Skateboarding can be divided into two basic approaches. On the one hand there is park skating: athletes use optimized structures that are especially made for skateboarding on dedicated locations. On the other hand there is street skating: it’s philosophy is to use the „natural“ topography of a city and to interpret urban structures with an individual approach. Skaters get lost in the concrete jungle and cruise from one spot to the other all day long. Even though there are many stages in between, this rough distinction also works with photographing skateboarding: one approach is to build up a shooting concept where you control the scene and the light. The other is to let things slide, to use the available light and to allow unpredictable conditions to influence your shooting style.
It’s a difficult task to transport the mood and rawness of the streets to a public of non skaters. But photography is a very endearing media that facilitates that to a broader audience – the possibilities and the variations are endless. There is an authentic match between the lifestyle of street skating and the adaptive shooting style that developed a hundred years ago. The magic happens when the camera captures part of the skate life and brings the beholder of the final image closer to a vibrant urban experience.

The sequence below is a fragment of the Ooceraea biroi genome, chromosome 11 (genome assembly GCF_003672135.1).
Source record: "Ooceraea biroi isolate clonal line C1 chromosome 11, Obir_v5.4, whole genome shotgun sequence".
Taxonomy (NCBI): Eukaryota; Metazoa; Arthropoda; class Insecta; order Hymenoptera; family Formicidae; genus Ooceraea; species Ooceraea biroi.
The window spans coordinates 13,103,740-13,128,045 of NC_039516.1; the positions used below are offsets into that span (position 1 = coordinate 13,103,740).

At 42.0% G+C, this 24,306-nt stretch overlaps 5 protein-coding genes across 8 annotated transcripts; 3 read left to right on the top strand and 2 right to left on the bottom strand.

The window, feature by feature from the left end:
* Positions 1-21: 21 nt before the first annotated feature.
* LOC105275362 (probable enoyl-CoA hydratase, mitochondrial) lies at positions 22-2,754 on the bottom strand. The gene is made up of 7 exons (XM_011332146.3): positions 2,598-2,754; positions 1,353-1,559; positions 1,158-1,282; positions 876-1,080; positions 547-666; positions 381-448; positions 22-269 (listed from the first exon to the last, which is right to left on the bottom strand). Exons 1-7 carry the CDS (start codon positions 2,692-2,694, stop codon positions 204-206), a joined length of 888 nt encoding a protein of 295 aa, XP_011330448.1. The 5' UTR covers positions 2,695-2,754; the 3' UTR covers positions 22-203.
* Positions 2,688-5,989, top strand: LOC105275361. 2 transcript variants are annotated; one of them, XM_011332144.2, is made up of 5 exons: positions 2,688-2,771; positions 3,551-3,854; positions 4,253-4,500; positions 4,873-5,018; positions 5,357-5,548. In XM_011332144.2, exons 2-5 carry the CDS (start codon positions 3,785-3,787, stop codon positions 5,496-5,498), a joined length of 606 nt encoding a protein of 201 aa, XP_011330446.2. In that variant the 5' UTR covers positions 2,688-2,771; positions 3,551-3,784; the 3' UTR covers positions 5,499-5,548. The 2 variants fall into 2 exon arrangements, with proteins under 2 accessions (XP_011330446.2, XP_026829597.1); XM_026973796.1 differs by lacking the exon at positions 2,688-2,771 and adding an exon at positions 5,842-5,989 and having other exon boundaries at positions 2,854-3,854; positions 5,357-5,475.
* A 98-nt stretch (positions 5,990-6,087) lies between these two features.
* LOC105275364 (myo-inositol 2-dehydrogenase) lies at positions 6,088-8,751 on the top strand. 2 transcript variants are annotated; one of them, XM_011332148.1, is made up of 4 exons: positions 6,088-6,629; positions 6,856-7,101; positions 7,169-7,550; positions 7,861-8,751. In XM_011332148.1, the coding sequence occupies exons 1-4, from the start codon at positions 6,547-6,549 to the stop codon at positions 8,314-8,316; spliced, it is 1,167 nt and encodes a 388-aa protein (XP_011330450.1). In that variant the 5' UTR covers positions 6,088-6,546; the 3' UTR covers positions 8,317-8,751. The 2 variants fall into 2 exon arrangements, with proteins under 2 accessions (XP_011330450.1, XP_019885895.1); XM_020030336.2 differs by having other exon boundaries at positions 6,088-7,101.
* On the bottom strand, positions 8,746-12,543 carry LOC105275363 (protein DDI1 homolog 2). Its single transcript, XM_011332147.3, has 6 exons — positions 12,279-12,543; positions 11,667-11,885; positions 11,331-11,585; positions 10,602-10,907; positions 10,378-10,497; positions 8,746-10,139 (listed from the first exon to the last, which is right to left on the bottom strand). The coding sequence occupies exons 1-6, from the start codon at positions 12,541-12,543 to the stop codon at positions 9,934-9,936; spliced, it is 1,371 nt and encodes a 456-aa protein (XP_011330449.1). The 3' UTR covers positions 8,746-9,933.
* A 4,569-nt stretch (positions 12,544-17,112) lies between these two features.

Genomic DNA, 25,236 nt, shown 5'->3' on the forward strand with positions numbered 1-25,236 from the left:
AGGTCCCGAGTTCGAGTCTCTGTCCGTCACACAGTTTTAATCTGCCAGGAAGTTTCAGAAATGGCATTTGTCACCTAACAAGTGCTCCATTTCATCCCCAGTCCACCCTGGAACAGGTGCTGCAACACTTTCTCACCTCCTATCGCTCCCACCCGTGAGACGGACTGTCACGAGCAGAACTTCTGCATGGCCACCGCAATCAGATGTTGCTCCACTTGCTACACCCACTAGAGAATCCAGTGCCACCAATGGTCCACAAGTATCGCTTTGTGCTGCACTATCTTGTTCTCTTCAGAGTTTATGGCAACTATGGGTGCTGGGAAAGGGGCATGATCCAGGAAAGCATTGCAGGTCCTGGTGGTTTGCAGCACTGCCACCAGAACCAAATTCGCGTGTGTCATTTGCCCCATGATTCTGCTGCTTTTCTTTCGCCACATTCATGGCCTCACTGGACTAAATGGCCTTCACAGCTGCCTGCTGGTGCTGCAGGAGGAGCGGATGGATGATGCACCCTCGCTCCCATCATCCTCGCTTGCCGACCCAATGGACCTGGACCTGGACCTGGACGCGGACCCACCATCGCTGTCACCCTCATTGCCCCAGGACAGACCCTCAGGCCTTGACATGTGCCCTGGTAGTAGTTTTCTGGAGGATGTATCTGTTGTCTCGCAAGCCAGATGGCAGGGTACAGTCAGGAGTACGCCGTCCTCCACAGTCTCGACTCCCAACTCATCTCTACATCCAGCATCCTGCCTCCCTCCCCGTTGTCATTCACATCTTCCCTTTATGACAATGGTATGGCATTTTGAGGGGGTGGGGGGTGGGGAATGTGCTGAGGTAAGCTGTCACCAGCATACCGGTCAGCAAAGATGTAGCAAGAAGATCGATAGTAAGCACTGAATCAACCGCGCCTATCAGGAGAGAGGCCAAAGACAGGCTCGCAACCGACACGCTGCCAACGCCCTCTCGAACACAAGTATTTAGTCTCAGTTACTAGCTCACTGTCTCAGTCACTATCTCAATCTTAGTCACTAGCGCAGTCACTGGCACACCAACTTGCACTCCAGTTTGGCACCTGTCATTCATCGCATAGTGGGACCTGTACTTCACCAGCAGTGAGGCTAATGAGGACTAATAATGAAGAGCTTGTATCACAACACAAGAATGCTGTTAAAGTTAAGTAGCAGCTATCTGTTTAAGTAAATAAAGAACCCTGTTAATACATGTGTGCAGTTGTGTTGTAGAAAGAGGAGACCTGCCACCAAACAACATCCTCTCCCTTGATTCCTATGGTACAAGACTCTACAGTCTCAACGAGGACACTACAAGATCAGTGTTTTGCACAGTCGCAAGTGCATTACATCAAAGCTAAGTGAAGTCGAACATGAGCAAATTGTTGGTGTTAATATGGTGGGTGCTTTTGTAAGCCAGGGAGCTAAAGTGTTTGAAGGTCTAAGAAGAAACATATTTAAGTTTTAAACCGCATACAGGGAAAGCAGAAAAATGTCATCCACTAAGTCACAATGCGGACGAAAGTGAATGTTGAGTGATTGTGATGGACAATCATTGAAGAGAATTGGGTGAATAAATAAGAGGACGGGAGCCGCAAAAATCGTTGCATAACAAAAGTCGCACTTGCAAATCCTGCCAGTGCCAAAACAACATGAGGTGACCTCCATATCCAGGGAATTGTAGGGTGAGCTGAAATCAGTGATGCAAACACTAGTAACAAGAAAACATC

The lighter and more accessible a photo bag is the better: stopping at a road gap, grabbing the camera, hitting the trigger (and having the ability to store it within seconds as soon as the police show up), and then keeping on following your nose to the next spot in the area. Flexibility is key and being that flexible helps you to keep on moving and to discover new spots and locations that you wouldn’t ever find whilst lugging 20kg of flash equipment on your back.
The worst light is always the same light. Changing seasons inspired musicians and poets to create exceptional pieces. Sometimes you cross a boring spot that gets interesting for five minutes only because of an exciting light reflection - and again: skater and photographer are ready within a minute to capture this rare moment. The key is to go with the flow of the session and to keep up with the opportunities the street offers.
Skateboard photography can be a very demanding field: fast action and uncertain shooting conditions ask for high technical standards. Nowadays those standards can be found not only in top of the line equipment, but also in entry-level gear, but because of the breath-taking array of equipment possibilities the most important ingredients of a good photograph sometimes takes a back seat: the soul and the personal signature of the photographer himself and that all important touching story. Something no technical gadget can replace.
So really, what more do we need to tell exciting stories in the history of urban life, and to be able to freeze those now-or-never-situations. A small camera body, our favorite prime lens, a skateboard, a good session and some soul. What more?
skateboarder Sebastian Binder, action, Vienna, 2015